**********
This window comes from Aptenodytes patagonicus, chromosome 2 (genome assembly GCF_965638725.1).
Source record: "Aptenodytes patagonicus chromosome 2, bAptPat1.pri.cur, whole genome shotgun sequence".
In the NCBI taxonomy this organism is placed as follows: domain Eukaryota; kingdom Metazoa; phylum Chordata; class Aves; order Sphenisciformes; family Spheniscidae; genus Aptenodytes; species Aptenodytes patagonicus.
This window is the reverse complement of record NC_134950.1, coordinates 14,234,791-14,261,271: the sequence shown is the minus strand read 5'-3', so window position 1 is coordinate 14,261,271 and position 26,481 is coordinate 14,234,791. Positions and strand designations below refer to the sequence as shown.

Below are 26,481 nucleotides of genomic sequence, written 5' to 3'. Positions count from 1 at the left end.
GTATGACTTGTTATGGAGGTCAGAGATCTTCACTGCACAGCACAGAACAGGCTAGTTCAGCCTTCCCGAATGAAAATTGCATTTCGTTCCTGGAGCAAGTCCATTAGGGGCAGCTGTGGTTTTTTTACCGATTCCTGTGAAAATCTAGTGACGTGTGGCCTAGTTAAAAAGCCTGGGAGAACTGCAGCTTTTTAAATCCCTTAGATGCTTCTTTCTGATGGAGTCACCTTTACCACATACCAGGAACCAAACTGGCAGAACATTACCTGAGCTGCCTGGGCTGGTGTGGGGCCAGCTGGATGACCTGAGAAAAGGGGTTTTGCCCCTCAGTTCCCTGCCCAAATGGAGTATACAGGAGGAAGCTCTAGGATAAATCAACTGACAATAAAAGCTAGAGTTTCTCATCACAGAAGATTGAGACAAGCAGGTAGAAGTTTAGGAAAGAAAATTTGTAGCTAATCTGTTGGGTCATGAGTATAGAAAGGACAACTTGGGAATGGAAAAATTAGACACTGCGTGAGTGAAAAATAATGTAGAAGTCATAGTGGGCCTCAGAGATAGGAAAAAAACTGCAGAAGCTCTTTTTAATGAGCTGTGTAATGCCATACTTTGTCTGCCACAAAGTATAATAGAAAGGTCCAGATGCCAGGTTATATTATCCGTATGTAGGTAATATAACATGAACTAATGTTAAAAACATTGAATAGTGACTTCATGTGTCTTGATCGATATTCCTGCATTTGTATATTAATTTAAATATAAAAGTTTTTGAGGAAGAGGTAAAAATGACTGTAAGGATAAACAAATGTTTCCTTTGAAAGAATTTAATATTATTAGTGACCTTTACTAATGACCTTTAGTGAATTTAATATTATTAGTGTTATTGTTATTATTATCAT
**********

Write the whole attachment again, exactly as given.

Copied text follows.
This window comes from Aptenodytes patagonicus, chromosome 2 (genome assembly GCF_965638725.1).
Source record: "Aptenodytes patagonicus chromosome 2, bAptPat1.pri.cur, whole genome shotgun sequence".
In the NCBI taxonomy this organism is placed as follows: domain Eukaryota; kingdom Metazoa; phylum Chordata; class Aves; order Sphenisciformes; family Spheniscidae; genus Aptenodytes; species Aptenodytes patagonicus.
This window is the reverse complement of record NC_134950.1, coordinates 14,234,791-14,261,271: the sequence shown is the minus strand read 5'-3', so window position 1 is coordinate 14,261,271 and position 26,481 is coordinate 14,234,791. Positions and strand designations below refer to the sequence as shown.

Below are 26,481 nucleotides of genomic sequence, written 5' to 3'. Positions count from 1 at the left end.
GTATGACTTGTTATGGAGGTCAGAGATCTTCACTGCACAGCACAGAACAGGCTAGTTCAGCCTTCCCGAATGAAAATTGCATTTCGTTCCTGGAGCAAGTCCATTAGGGGCAGCTGTGGTTTTTTTACCGATTCCTGTGAAAATCTAGTGACGTGTGGCCTAGTTAAAAAGCCTGGGAGAACTGCAGCTTTTTAAATCCCTTAGATGCTTCTTTCTGATGGAGTCACCTTTACCACATACCAGGAACCAAACTGGCAGAACATTACCTGAGCTGCCTGGGCTGGTGTGGGGCCAGCTGGATGACCTGAGAAAAGGGGTTTTGCCCCTCAGTTCCCTGCCCAAATGGAGTATACAGGAGGAAGCTCTAGGATAAATCAACTGACAATAAAAGCTAGAGTTTCTCATCACAGAAGATTGAGACAAGCAGGTAGAAGTTTAGGAAAGAAAATTTGTAGCTAATCTGTTGGGTCATGAGTATAGAAAGGACAACTTGGGAATGGAAAAATTAGACACTGCGTGAGTGAAAAATAATGTAGAAGTCATAGTGGGCCTCAGAGATAGGAAAAAAACTGCAGAAGCTCTTTTTAATGAGCTGTGTAATGCCATACTTTGTCTGCCACAAAGTATAATAGAAAGGTCCAGATGCCAGGTTATATTATCCGTATGTAGGTAATATAACATGAACTAATGTTAAAAACATTGAATAGTGACTTCATGTGTCTTGATCGATATTCCTGCATTTGTATATTAATTTAAATATAAAAGTTTTTGAGGAAGAGGTAAAAATGACTGTAAGGATAAACAAATGTTTCCTTTGAAAGAATTTAATATTATTAGTGACCTTTACTAATGACCTTTAGTGAATTTAATATTATTAGTGTTATTGTTATTATTATCAT